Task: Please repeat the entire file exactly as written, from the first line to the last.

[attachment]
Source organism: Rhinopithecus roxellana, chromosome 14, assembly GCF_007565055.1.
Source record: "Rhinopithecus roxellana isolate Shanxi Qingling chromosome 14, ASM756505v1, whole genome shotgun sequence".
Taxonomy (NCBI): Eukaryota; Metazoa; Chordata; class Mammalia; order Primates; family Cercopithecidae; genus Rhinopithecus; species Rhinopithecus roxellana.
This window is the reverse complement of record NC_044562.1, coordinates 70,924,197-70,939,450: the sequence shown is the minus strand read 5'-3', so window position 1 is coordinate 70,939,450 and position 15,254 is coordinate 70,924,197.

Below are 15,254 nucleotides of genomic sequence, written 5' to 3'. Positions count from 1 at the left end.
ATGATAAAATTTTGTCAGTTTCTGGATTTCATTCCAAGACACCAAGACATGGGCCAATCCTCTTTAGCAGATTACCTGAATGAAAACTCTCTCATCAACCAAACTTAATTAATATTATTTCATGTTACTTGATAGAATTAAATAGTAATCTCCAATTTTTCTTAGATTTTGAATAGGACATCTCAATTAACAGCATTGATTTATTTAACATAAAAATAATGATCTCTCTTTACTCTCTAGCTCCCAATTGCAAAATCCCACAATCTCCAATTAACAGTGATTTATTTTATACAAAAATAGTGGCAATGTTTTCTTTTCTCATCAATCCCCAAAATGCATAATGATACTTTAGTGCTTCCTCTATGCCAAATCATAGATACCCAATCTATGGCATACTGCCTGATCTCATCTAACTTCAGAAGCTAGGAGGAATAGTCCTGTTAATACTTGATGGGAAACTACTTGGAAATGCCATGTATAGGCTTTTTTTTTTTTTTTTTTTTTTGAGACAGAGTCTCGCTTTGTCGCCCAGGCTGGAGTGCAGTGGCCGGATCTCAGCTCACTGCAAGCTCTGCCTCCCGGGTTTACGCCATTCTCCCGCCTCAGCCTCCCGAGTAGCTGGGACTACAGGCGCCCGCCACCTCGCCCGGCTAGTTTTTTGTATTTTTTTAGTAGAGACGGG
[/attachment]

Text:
Source organism: Rhinopithecus roxellana, chromosome 14, assembly GCF_007565055.1.
Source record: "Rhinopithecus roxellana isolate Shanxi Qingling chromosome 14, ASM756505v1, whole genome shotgun sequence".
Taxonomy (NCBI): Eukaryota; Metazoa; Chordata; class Mammalia; order Primates; family Cercopithecidae; genus Rhinopithecus; species Rhinopithecus roxellana.
This window is the reverse complement of record NC_044562.1, coordinates 70,924,197-70,939,450: the sequence shown is the minus strand read 5'-3', so window position 1 is coordinate 70,939,450 and position 15,254 is coordinate 70,924,197.

Below are 15,254 nucleotides of genomic sequence, written 5' to 3'. Positions count from 1 at the left end.
ATGATAAAATTTTGTCAGTTTCTGGATTTCATTCCAAGACACCAAGACATGGGCCAATCCTCTTTAGCAGATTACCTGAATGAAAACTCTCTCATCAACCAAACTTAATTAATATTATTTCATGTTACTTGATAGAATTAAATAGTAATCTCCAATTTTTCTTAGATTTTGAATAGGACATCTCAATTAACAGCATTGATTTATTTAACATAAAAATAATGATCTCTCTTTACTCTCTAGCTCCCAATTGCAAAATCCCACAATCTCCAATTAACAGTGATTTATTTTATACAAAAATAGTGGCAATGTTTTCTTTTCTCATCAATCCCCAAAATGCATAATGATACTTTAGTGCTTCCTCTATGCCAAATCATAGATACCCAATCTATGGCATACTGCCTGATCTCATCTAACTTCAGAAGCTAGGAGGAATAGTCCTGTTAATACTTGATGGGAAACTACTTGGAAATGCCATGTATAGGCTTTTTTTTTTTTTTTTTTTTTTGAGACAGAGTCTCGCTTTGTCGCCCAGGCTGGAGTGCAGTGGCCGGATCTCAGCTCACTGCAAGCTCTGCCTCCCGGGTTTACGCCATTCTCCCGCCTCAGCCTCCCGAGTAGCTGGGACTACAGGCGCCCGCCACCTCGCCCGGCTAGTTTTTTGTATTTTTTTAGTAGAGACGGG